The technological age is wreaking havoc the judicial system. Jurors’ Internet research, blog comments and tweets have led to dozens of mistrials, appeals and overturned verdicts. Reuters Legal checked Westlaw for challenges related to jurors’ Internet conduct and found 90 verdicts called into question since 1999. More than half the cases are from the last two years. In 28 of the cases, 21 of them since January 2009, judges granted new trials or overturned verdicts.

Reuters Legal wire service also checked tweets with the words “jury duty” in a three-week period ending in December. “Tweets from people describing themselves as prospective or sitting jurors popped up at the astounding rate of one nearly every three minutes,” the story says. Many of the tweets simply expressed boredom. But many included snap decisions on guilt or innocence. “Jury duty is a blow. I’ve already made up my mind. He’s guilty. LOL,” one tweet read. One of the more notorious acts of juror misconduct was demonstrated by comedian Steve Martin, tweeting throughout a murder trial on which he served as a juror.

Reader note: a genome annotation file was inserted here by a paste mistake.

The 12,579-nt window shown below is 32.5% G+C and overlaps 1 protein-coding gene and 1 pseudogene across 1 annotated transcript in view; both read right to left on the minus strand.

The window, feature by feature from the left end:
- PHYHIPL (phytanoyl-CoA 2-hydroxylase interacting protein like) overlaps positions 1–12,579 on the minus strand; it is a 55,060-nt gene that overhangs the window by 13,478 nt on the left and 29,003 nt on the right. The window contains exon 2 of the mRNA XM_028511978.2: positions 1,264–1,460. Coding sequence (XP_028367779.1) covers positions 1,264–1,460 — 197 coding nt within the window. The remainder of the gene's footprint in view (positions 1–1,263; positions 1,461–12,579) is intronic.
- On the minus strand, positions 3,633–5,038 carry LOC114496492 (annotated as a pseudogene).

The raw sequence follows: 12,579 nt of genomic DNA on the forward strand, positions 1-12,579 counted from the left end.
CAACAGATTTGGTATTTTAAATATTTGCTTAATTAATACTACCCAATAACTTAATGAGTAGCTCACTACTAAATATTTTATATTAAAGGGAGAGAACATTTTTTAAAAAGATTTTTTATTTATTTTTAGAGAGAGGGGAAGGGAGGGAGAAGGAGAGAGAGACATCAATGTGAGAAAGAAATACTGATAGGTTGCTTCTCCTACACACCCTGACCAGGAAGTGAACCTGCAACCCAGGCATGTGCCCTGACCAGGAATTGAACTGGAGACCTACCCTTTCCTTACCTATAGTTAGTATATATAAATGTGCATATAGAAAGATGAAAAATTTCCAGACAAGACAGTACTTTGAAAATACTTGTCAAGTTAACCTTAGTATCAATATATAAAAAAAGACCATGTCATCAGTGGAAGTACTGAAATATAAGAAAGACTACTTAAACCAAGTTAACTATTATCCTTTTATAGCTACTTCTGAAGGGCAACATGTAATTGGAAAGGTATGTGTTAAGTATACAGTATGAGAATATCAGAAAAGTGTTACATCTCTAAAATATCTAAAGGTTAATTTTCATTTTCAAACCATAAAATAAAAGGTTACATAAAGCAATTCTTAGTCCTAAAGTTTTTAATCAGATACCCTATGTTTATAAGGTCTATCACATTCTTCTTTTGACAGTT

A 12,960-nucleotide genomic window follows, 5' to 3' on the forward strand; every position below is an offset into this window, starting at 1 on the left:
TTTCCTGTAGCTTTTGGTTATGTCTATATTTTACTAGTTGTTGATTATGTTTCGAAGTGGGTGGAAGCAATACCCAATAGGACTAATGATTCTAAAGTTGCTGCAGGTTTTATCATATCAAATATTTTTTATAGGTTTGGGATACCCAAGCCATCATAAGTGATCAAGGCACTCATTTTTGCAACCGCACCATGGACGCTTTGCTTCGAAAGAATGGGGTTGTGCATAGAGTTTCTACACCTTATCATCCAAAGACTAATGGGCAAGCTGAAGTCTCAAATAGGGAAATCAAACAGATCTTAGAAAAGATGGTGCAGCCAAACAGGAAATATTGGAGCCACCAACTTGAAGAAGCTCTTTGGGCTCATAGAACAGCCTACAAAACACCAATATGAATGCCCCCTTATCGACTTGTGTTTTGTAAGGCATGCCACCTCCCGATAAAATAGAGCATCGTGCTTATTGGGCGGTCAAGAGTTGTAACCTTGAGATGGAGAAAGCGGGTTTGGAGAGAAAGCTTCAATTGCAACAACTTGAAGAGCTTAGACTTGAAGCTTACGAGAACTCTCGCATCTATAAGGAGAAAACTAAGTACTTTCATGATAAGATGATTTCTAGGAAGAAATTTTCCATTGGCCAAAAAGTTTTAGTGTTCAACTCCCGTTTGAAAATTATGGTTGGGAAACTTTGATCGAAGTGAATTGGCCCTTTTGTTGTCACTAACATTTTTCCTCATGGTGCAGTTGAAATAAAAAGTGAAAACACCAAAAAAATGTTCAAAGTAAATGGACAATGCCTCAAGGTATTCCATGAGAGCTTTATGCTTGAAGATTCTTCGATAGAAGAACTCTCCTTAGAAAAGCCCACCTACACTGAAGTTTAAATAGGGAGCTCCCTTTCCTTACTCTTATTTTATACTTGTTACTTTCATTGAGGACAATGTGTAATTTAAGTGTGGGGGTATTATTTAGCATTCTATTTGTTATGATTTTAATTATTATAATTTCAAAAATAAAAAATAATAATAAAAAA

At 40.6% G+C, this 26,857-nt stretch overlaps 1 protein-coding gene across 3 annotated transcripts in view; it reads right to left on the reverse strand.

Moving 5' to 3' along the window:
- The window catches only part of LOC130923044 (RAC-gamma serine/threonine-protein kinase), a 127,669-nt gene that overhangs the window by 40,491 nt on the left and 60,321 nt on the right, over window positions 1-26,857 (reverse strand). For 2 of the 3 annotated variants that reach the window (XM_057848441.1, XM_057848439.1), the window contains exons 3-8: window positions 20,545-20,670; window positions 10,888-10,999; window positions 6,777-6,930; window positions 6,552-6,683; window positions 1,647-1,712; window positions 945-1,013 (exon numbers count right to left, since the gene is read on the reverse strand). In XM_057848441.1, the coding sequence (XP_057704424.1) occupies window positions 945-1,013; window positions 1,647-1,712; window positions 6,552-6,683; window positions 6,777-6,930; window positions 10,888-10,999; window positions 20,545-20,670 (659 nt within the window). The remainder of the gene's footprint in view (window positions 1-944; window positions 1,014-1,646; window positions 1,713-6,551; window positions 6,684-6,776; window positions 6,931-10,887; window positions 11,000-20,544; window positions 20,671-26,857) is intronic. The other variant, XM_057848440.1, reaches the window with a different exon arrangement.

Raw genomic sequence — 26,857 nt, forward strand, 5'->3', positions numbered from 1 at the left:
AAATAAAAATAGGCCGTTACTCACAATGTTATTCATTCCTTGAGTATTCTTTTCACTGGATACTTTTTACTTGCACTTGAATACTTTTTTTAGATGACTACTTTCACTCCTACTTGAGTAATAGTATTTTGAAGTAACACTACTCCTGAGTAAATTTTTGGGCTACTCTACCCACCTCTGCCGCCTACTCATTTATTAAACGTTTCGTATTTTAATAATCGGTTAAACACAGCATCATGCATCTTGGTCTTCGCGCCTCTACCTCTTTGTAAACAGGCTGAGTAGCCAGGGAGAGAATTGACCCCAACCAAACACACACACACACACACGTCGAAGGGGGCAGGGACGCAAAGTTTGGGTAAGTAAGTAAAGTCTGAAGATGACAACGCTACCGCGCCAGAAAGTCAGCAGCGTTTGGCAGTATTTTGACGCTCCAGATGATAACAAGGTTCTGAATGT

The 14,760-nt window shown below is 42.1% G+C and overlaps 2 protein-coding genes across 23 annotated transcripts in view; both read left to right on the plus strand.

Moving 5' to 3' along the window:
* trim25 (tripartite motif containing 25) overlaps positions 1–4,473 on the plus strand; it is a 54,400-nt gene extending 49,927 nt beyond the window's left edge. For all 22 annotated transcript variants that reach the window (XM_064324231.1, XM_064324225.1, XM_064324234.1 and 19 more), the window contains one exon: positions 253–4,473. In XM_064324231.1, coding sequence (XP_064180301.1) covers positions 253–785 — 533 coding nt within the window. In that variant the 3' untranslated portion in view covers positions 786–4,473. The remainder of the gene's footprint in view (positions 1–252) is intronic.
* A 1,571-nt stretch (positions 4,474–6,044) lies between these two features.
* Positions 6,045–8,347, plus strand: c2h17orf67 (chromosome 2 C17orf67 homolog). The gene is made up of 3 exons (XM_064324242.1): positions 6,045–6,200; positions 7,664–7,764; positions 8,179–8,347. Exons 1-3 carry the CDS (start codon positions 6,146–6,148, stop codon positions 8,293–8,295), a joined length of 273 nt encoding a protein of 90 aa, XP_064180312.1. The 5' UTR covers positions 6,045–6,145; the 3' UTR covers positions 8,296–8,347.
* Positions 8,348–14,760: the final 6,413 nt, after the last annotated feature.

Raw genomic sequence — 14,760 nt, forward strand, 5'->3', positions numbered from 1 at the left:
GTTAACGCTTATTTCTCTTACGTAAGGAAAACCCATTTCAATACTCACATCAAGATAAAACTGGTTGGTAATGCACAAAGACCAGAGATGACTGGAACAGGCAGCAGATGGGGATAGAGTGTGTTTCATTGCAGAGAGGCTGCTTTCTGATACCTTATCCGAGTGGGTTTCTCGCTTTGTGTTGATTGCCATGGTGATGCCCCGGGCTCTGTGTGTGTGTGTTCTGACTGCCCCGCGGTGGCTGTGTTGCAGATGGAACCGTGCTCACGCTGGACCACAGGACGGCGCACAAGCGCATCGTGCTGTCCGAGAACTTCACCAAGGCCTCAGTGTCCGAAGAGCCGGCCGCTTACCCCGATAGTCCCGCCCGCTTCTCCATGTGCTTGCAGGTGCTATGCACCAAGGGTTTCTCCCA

Another example highlighted by Reuters was from a prospective juror read “Guilty! He’s guilty! I can tell!” He was picked for the jury and the defendant was convicted. Reuters Legal turned the tweet over to the court, along with the identity of the juror, but was told by a court spokesperson that the tweet wasn’t a problem because it was sent before the person made it on the jury.

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